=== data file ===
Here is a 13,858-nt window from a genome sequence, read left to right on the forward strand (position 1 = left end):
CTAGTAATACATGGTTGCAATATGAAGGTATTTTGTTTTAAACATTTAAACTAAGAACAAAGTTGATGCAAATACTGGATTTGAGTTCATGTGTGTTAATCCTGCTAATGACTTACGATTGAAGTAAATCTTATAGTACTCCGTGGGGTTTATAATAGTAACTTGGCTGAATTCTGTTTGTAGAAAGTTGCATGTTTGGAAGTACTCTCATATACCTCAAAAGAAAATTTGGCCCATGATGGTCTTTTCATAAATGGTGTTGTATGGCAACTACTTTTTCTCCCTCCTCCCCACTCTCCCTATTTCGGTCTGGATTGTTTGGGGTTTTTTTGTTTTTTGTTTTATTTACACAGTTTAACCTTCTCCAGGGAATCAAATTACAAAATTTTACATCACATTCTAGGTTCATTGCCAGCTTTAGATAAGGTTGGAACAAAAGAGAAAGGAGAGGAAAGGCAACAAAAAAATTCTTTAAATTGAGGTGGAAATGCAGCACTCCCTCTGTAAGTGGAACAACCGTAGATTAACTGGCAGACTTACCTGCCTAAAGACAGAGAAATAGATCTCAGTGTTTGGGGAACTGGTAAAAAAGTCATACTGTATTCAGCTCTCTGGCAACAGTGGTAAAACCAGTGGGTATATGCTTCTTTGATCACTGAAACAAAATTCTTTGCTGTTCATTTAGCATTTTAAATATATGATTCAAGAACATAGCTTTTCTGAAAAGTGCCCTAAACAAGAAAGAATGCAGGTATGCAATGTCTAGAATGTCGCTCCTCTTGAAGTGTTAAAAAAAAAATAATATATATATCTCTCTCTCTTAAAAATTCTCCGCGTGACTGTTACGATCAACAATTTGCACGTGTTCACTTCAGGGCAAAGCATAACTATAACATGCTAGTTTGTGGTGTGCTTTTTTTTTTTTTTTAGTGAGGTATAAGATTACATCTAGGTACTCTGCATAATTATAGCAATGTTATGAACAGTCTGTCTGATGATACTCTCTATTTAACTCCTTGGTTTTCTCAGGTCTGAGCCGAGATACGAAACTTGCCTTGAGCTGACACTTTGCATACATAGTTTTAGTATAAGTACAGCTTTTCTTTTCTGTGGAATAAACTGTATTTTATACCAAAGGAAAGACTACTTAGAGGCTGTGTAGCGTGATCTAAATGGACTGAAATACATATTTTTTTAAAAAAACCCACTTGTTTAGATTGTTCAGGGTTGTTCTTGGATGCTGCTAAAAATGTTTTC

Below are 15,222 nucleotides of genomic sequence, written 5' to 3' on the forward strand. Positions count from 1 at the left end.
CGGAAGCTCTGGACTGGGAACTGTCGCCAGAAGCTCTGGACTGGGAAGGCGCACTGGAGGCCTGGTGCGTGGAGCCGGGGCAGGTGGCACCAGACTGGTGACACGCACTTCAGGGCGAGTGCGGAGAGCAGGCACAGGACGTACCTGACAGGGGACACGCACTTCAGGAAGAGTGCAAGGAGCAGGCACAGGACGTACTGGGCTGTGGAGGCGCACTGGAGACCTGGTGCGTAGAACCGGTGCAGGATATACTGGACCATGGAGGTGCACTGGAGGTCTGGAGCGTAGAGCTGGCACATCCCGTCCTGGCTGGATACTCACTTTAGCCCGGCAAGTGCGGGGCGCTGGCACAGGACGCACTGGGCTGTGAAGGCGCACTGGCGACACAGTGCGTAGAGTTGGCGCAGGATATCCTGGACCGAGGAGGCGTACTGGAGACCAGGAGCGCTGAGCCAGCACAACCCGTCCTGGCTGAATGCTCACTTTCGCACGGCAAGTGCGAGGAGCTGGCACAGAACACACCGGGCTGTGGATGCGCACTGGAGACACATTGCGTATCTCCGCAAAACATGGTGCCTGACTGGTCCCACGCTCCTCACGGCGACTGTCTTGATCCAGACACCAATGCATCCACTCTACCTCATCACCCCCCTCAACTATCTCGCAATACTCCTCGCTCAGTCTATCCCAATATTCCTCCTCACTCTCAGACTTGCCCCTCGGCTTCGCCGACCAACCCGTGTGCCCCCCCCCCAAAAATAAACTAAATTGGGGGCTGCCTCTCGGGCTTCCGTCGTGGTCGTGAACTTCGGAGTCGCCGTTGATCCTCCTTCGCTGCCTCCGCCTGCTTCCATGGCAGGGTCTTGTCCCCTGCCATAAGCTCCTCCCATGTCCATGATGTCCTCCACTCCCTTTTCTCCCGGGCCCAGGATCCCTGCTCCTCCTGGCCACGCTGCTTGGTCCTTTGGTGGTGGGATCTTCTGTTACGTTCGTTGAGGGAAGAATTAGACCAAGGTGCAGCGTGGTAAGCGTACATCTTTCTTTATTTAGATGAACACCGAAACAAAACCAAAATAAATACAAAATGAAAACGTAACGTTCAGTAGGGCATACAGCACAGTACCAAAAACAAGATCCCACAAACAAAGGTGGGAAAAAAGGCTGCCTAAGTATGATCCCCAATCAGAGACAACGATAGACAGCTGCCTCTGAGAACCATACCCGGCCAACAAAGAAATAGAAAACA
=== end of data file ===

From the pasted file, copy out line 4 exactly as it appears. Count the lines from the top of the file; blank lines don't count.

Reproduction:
CGGAAGCTCTGGACTGGGAACTGTCGCCAGAAGCTCTGGACTGGGAAGGCGCACTGGAGGCCTGGTGCGTGGAGCCGGGGCAGGTGGCACCAGACTGGTGACACGCACTTCAGGGCGAGTGCGGAGAGCAGGCACAGGACGTACCTGACAGGGGACACGCACTTCAGGAAGAGTGCAAGGAGCAGGCACAGGACGTACTGGGCTGTGGAGGCGCACTGGAGACCTGGTGCGTAGAACCGGTGCAGGATATACTGGACCATGGAGGTGCACTGGAGGTCTGGAGCGTAGAGCTGGCACATCCCGTCCTGGCTGGATACTCACTTTAGCCCGGCAAGTGCGGGGCGCTGGCACAGGACGCACTGGGCTGTGAAGGCGCACTGGCGACACAGTGCGTAGAGTTGGCGCAGGATATCCTGGACCGAGGAGGCGTACTGGAGACCAGGAGCGCTGAGCCAGCACAACCCGTCCTGGCTGAATGCTCACTTTCGCACGGCAAGTGCGAGGAGCTGGCACAGAACACACCGGGCTGTGGATGCGCACTGGAGACACATTGCGTATCTCCGCAAAACATGGTGCCTGACTGGTCCCACGCTCCTCACGGCGACTGTCTTGATCCAGACACCAATGCATCCACTCTACCTCATCACCCCCCTCAACTATCTCGCAATACTCCTCGCTCAGTCTATCCCAATATTCCTCCTCACTCTCAGACTTGCCCCTCGGCTTCGCCGACCAACCCGTGTGCCCCCCCCCCAAAAATAAACTAAATTGGGGGCTGCCTCTCGGGCTTCCGTCGTGGTCGTGAACTTCGGAGTCGCCGTTGATCCTCCTTCGCTGCCTCCGCCTGCTTCCATGGCAGGGTCTTGTCCCCTGCCATAAGCTCCTCCCATGTCCATGATGTCCTCCACTCCCTTTTCTCCCGGGCCCAGGATCCCTGCTCCTCCTGGCCACGCTGCTTGGTCCTTTGGTGGTGGGATCTTCTGTTACGTTCGTTGAGGGAAGAATTAGACCAAGGTGCAGCGTGGTAAGCGTACATCTTTCTTTATTTAGATGAACACCGAAACAAAACCAAAATAAATACAAAATGAAAACGTAACGTTCAGTAGGGCATACAGCACAGTACCAAAAACAAGATCCCACAAACAAAGGTGGGAAAAAAGGCTGCCTAAGTATGATCCCCAATCAGAGACAACGATAGACAGCTGCCTCTGAGAACCATACCCGGCCAACAAAGAAATAGAAAACA